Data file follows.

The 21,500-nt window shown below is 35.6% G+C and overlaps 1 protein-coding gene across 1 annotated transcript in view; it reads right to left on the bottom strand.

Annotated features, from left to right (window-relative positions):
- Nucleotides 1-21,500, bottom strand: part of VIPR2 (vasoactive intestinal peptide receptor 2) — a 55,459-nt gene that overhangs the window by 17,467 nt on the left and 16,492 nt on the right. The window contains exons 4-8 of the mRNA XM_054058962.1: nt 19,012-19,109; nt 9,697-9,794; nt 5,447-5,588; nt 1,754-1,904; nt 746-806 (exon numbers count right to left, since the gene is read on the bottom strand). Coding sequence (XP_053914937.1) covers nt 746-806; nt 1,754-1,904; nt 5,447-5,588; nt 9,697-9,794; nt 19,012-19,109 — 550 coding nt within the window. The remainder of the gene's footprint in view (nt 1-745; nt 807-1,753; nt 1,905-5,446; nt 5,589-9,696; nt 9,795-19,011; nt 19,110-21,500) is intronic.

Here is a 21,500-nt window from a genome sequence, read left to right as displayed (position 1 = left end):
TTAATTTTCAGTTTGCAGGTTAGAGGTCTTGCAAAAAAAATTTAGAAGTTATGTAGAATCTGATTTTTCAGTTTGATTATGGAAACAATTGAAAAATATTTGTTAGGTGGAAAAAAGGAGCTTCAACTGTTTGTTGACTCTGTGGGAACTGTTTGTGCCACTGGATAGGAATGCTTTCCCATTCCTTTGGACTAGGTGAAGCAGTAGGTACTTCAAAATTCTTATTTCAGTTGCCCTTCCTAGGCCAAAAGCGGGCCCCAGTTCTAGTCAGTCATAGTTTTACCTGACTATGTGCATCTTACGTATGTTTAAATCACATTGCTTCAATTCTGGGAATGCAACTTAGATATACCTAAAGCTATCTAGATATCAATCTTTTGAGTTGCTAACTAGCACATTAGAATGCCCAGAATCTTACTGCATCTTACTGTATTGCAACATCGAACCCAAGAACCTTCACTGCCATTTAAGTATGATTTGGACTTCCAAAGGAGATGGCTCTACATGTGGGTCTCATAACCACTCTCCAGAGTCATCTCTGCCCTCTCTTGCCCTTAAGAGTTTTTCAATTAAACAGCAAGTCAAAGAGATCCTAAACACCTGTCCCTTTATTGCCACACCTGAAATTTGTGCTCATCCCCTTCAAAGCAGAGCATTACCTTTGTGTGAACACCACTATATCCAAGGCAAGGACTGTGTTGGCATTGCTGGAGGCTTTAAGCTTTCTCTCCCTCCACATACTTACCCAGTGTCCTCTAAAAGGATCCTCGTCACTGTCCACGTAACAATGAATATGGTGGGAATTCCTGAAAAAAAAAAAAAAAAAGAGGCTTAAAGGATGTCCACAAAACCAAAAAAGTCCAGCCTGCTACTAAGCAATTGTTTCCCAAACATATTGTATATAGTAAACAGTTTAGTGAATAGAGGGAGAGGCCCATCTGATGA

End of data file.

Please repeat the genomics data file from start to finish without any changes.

The 21,500-nt window shown below is 35.6% G+C and overlaps 1 protein-coding gene across 1 annotated transcript in view; it reads right to left on the bottom strand.

Annotated features, from left to right (window-relative positions):
- Nucleotides 1-21,500, bottom strand: part of VIPR2 (vasoactive intestinal peptide receptor 2) — a 55,459-nt gene that overhangs the window by 17,467 nt on the left and 16,492 nt on the right. The window contains exons 4-8 of the mRNA XM_054058962.1: nt 19,012-19,109; nt 9,697-9,794; nt 5,447-5,588; nt 1,754-1,904; nt 746-806 (exon numbers count right to left, since the gene is read on the bottom strand). Coding sequence (XP_053914937.1) covers nt 746-806; nt 1,754-1,904; nt 5,447-5,588; nt 9,697-9,794; nt 19,012-19,109 — 550 coding nt within the window. The remainder of the gene's footprint in view (nt 1-745; nt 807-1,753; nt 1,905-5,446; nt 5,589-9,696; nt 9,795-19,011; nt 19,110-21,500) is intronic.

Here is a 21,500-nt window from a genome sequence, read left to right as displayed (position 1 = left end):
TTAATTTTCAGTTTGCAGGTTAGAGGTCTTGCAAAAAAAATTTAGAAGTTATGTAGAATCTGATTTTTCAGTTTGATTATGGAAACAATTGAAAAATATTTGTTAGGTGGAAAAAAGGAGCTTCAACTGTTTGTTGACTCTGTGGGAACTGTTTGTGCCACTGGATAGGAATGCTTTCCCATTCCTTTGGACTAGGTGAAGCAGTAGGTACTTCAAAATTCTTATTTCAGTTGCCCTTCCTAGGCCAAAAGCGGGCCCCAGTTCTAGTCAGTCATAGTTTTACCTGACTATGTGCATCTTACGTATGTTTAAATCACATTGCTTCAATTCTGGGAATGCAACTTAGATATACCTAAAGCTATCTAGATATCAATCTTTTGAGTTGCTAACTAGCACATTAGAATGCCCAGAATCTTACTGCATCTTACTGTATTGCAACATCGAACCCAAGAACCTTCACTGCCATTTAAGTATGATTTGGACTTCCAAAGGAGATGGCTCTACATGTGGGTCTCATAACCACTCTCCAGAGTCATCTCTGCCCTCTCTTGCCCTTAAGAGTTTTTCAATTAAACAGCAAGTCAAAGAGATCCTAAACACCTGTCCCTTTATTGCCACACCTGAAATTTGTGCTCATCCCCTTCAAAGCAGAGCATTACCTTTGTGTGAACACCACTATATCCAAGGCAAGGACTGTGTTGGCATTGCTGGAGGCTTTAAGCTTTCTCTCCCTCCACATACTTACCCAGTGTCCTCTAAAAGGATCCTCGTCACTGTCCACGTAACAATGAATATGGTGGGAATTCCTGAAAAAAAAAAAAAAAAAGAGGCTTAAAGGATGTCCACAAAACCAAAAAAGTCCAGCCTGCTACTAAGCAATTGTTTCCCAAACATATTGTATATAGTAAACAGTTTAGTGAATAGAGGGAGAGGCCCATCTGATGA